Zelensky patriotism, Putin patriotism, Trump patriotism

The same word but with profoundly different meanings


We recoil in horror as Putin and his forces wreak havoc and death on Ukraine — before our eyes and in real time. Both Putin and Ukraine President Zelensky repeatedly invoke “nationalism” and “patriotism,” but Putin’s nationalism and patriotism are manufactured to justify this brutal and unprovoked aggression while Zelensky’s words explain astonishing sacrifices now being made by ordinary Ukrainians to protect their freedom, democracy, and homeland.

Donald Trump uses the same words, too — as do his acolytes in the Republican Party. His version of national patriotism is closer to Putin’s than to Zeleneky’s.

Trump-Republican patriotism is about triumphing and dominating. Although America is a nation of immigrants, Trump’s goal is to keep immigrants out. “A nation 'without borders' is not a nation at all,” he has said. It is also about keeping America first. “The American People will come first once again,” he says. Trump-Republican patriotism is zero-sum, just as is Putin’s when it comes to Ukraine (or any other nation that was once part of the Soviet “empire”) — either we win or they win. And who or what is America for Trump Republicans? Essentially, white and Christian.

Trump Republicans demand symbolic gestures of patriotism, such as standing for the national anthem and saluting the flag. But they don’t ask for personal sacrifice because they reject any notion of the common good. They view the nation as a site for self-centered transactions with no deeper and more enduring meaning than immediate self-gratification — a zone of self-promotion and narcissistic extravagance, where individuals can extend their ambition through iPhones and selfies and other technologies of instant gratification.

Zelensky patriotism is the opposite. It isn’t founded on zero-sum superiority or exclusion, or on symbolic gestures, or on exaggerated notions of personal ambition. It’s based on common sacrifice for the common good.

At times in our history America has come close to Zelensky patriotism. We have understood the need for mutual sacrifice — of everyone taking on a fair share of the burden of keeping America going. That includes volunteering for local school boards and city councils, blowing the whistle on abuses of power, and paying taxes in full rather than seeking loopholes or squirreling money abroad. Sometimes it has required the supreme sacrifice. (We are, after all, the descendants of Nathan Hale — soldier and spy for the Continental Army during the Revolutionary War, who famously declared just before being executed by the British in 1776 that his only regret was having “but one life to lose for my country.”)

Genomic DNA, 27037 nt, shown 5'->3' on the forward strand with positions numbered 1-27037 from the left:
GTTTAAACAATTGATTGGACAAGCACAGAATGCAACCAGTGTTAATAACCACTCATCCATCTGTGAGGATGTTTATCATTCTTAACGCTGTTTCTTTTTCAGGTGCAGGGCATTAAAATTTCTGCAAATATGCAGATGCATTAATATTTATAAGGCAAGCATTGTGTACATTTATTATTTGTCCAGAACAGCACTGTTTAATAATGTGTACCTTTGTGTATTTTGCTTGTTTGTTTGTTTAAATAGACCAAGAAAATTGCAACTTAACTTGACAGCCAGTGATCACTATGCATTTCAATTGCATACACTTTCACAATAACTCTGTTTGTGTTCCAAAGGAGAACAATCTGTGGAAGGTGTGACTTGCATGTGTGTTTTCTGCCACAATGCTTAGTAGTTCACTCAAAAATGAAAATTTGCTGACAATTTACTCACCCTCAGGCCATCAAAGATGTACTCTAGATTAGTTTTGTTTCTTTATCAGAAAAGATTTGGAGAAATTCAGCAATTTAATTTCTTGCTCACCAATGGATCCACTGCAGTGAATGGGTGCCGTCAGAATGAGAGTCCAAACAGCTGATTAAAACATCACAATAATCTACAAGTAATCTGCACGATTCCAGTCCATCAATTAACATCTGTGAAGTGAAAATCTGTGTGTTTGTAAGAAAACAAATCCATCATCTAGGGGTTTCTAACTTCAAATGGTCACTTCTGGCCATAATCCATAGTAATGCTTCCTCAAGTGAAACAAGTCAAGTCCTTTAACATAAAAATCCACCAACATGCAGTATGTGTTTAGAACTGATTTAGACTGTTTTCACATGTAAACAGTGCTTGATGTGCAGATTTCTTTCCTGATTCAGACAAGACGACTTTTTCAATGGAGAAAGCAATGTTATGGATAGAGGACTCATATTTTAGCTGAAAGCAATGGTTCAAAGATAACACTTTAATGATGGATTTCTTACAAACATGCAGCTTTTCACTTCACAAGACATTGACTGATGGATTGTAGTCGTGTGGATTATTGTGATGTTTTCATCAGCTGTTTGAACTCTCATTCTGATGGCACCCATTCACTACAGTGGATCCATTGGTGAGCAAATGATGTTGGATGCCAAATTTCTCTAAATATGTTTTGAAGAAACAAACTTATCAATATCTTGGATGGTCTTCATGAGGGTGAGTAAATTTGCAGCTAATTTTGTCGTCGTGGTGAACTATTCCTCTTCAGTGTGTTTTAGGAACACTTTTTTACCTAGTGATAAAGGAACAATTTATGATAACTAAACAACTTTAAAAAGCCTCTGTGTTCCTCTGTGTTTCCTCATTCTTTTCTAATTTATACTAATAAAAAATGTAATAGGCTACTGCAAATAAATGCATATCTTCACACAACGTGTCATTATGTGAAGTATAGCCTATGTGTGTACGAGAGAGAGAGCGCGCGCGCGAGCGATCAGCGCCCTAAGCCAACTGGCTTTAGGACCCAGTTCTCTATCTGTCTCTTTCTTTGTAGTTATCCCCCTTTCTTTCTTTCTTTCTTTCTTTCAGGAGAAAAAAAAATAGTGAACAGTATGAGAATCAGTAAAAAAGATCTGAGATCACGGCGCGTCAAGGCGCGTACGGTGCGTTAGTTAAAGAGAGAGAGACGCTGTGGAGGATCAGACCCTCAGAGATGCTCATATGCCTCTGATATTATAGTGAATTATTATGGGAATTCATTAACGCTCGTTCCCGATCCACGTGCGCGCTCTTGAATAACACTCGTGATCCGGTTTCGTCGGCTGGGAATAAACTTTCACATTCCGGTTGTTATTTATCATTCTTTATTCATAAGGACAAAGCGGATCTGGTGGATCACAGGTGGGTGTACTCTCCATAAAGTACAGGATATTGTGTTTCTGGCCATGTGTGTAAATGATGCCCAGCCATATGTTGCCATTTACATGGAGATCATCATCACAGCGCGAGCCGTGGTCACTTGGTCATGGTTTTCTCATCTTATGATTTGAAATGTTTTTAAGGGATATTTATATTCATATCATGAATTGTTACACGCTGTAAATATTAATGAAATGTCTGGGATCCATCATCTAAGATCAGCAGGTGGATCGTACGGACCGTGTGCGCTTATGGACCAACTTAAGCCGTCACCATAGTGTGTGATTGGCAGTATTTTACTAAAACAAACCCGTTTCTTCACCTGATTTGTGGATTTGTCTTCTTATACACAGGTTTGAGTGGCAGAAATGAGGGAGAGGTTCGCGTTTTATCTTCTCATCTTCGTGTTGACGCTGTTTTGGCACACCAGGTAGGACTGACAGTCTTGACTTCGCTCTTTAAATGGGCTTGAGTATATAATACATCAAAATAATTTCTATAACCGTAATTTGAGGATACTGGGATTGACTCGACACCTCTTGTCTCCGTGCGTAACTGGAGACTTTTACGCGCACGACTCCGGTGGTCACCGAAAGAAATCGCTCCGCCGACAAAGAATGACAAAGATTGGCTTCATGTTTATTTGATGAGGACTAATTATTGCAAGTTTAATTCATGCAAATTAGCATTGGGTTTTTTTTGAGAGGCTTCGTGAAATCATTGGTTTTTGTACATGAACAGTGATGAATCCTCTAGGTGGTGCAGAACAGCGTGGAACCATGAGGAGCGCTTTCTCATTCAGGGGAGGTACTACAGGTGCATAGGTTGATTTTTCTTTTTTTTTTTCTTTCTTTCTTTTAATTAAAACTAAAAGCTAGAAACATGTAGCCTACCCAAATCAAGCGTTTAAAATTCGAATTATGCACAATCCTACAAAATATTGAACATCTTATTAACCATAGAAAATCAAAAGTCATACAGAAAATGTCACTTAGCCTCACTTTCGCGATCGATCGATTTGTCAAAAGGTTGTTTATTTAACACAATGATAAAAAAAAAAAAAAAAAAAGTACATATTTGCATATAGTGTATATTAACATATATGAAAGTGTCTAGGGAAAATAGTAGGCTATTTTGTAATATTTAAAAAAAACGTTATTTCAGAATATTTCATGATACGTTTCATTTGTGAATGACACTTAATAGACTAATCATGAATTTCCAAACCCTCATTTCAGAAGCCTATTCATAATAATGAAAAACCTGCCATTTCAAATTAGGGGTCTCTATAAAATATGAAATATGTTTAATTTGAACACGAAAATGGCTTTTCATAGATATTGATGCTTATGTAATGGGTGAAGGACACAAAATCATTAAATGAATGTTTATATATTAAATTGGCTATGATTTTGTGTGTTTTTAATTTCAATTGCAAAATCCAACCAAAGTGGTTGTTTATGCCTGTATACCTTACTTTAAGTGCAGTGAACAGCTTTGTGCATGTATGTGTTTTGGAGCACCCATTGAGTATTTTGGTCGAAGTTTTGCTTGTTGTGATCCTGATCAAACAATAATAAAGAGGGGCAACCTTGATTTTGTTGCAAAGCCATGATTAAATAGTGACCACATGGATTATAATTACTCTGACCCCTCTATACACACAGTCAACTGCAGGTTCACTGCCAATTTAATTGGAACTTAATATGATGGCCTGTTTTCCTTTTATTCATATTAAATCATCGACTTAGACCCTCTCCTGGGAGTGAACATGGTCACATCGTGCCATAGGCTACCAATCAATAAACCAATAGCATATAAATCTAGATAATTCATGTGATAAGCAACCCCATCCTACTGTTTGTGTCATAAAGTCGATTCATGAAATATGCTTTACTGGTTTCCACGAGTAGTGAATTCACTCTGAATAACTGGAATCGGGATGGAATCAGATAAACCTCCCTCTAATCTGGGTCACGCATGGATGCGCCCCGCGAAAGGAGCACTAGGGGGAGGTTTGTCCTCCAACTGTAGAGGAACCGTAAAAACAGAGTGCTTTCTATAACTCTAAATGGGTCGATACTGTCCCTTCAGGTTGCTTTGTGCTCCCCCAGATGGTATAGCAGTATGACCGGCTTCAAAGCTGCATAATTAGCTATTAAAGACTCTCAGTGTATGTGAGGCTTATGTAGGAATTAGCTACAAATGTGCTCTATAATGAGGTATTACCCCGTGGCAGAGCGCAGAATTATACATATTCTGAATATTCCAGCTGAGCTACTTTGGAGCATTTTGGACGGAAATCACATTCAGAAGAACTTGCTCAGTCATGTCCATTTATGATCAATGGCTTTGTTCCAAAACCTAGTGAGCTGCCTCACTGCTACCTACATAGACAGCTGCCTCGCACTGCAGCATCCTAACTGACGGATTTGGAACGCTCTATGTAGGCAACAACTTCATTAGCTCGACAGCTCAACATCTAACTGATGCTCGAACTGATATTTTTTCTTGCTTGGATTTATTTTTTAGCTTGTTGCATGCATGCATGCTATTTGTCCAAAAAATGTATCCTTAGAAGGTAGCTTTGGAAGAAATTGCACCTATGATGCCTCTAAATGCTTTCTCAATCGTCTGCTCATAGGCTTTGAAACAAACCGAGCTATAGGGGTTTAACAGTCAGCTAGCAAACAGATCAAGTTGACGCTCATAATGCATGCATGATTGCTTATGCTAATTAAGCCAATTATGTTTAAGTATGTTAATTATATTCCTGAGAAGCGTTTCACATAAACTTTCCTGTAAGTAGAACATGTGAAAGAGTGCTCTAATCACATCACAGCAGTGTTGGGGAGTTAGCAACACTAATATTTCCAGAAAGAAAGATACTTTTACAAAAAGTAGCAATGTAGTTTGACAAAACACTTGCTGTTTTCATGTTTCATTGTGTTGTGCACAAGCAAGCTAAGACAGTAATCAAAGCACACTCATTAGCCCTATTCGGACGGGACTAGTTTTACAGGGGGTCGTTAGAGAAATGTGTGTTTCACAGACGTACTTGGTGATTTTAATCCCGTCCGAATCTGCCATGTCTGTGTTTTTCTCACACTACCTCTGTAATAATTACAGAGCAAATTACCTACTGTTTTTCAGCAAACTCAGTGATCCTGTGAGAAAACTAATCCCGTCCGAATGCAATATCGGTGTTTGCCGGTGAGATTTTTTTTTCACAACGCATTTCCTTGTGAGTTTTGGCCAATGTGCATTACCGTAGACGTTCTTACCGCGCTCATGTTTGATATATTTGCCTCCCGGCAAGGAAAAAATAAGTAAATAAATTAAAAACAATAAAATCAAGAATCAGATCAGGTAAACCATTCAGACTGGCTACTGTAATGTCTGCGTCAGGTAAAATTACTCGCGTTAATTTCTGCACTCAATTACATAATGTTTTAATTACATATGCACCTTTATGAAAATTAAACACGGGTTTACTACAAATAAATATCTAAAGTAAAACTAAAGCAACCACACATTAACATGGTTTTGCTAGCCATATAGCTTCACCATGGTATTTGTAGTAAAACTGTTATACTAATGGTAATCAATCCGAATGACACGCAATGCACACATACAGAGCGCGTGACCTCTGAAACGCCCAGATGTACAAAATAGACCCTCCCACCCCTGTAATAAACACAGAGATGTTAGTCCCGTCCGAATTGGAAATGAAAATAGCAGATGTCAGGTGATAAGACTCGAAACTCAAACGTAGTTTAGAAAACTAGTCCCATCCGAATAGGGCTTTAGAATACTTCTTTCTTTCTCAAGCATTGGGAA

America’s form of Zelensky patriotism does not pander to divisiveness. It confirms and strengthens the “we” in “we the people of the United States.” It celebrates our diversity, and fights to uplift the voices of America — Black people, women, gay and trans people, younger Americans. It believes that America should welcome refugees and others fleeing from violence or seeking a better life, as memorialized in Emma Lazarus’ famous lines on the Statue of Liberty: “Give me your tired, your poor, your huddled masses yearning to breathe free.”

America’s form of Zelensky patriotism doesn’t hate our government. It recognizes that government is the means by which we come together to solve our common problems. We don’t like everything our government does but we work to improve it rather than attack or undermine it.

We have never fully lived up to these patriotic ideals, of course, but they have fueled our commitment to social justice. The films of Frank Capra, the poems of Walt Whitman and Langston Hughes, and the songs of Woodie Guthrie, express loving devotion to America while turning that love into a demand for justice.

This land is your land, this land is my land,” sang Guthrie.

Hughes pleaded:

Let America be America again,

The land that never has been yet —

And yet must be — the land where every man is free.

The land that’s mine — the poor man’s, Indian’s, Negro’s, ME —.

Human beings flourish through their attachments to communities and societies, and their dedication to fairness and social justice — not through selfish acquisition or domination of others.

In the years ahead, America will choose which national patriotism we practice — the exclusionary and boastful version peddled by Trump with its shallow displays of national pride and narcissism, or the type we’re now witnessing by Ukrainians, forged in a profound sense of common good. I may be wildly optimistic but I believe we will choose Zelensky patriotism over its odious alternatives.

What do you think?


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